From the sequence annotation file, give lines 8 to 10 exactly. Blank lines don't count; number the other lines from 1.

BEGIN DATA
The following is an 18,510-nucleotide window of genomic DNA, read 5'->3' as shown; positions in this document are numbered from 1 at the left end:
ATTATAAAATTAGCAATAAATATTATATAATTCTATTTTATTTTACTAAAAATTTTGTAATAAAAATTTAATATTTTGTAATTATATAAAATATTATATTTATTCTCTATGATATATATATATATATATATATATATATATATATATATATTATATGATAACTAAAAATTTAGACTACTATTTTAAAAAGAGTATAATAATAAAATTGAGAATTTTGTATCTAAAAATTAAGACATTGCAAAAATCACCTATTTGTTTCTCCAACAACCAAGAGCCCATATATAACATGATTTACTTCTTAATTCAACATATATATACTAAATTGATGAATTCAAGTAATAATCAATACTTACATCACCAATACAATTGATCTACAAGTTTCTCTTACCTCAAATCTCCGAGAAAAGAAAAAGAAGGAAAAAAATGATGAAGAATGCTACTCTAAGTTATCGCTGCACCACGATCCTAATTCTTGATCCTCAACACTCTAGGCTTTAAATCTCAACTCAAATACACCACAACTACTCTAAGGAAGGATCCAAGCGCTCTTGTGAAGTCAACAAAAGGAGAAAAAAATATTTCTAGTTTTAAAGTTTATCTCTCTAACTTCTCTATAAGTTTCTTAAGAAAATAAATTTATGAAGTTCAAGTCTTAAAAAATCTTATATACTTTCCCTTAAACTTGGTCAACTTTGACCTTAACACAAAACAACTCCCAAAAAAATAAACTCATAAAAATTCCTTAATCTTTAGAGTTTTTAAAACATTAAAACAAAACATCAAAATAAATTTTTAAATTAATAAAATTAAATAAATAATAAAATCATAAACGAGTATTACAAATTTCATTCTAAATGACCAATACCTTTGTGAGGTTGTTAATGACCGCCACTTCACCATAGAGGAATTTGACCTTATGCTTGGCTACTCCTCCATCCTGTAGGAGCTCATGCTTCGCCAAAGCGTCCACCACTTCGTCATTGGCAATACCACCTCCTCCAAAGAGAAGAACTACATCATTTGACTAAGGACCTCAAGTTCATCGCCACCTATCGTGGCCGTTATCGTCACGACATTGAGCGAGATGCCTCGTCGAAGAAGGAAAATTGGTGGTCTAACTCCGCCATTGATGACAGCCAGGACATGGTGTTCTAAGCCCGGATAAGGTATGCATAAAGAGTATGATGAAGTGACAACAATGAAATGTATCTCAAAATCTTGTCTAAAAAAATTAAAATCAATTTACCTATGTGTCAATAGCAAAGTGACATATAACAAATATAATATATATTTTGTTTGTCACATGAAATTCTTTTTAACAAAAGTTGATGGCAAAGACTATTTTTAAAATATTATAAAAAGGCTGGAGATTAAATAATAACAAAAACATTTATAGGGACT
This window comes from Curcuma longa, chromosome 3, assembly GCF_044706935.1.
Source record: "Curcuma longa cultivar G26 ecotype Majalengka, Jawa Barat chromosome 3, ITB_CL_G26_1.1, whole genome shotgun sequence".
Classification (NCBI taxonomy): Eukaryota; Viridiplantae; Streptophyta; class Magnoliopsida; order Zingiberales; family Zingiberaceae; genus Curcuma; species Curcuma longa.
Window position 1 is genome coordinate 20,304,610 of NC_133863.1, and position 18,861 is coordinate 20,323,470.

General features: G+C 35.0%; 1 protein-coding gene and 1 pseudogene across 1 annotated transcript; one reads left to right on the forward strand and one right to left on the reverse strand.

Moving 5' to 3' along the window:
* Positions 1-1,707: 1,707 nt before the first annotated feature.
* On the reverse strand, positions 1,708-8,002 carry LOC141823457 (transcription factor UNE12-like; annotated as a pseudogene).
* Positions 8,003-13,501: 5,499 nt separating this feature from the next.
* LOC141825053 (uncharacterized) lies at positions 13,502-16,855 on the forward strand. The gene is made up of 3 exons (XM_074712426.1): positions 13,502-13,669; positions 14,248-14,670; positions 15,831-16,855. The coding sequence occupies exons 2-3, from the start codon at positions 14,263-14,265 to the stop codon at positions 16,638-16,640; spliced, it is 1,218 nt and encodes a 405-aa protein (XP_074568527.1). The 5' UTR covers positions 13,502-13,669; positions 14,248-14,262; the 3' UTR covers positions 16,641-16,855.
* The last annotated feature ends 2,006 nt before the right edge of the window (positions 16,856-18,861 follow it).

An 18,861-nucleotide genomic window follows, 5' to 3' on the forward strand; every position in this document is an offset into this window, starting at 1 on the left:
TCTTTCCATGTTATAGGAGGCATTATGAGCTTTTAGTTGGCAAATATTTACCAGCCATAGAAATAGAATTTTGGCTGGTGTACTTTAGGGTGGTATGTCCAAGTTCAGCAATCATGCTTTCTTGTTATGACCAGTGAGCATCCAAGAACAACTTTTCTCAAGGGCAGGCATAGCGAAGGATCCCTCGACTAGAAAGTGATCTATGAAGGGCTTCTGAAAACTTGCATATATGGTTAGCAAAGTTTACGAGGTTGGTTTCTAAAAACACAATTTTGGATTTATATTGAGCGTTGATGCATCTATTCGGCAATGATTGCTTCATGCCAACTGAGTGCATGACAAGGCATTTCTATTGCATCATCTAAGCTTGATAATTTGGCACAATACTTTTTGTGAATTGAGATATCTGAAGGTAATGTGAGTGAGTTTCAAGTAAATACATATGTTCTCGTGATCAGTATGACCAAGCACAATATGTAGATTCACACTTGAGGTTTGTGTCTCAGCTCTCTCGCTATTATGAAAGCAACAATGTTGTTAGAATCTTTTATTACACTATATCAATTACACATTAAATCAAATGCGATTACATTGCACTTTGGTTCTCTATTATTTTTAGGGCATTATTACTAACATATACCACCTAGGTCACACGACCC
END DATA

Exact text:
Moving 5' to 3' along the window:
* Positions 1-1,707: 1,707 nt before the first annotated feature.
* On the reverse strand, positions 1,708-8,002 carry LOC141823457 (transcription factor UNE12-like; annotated as a pseudogene).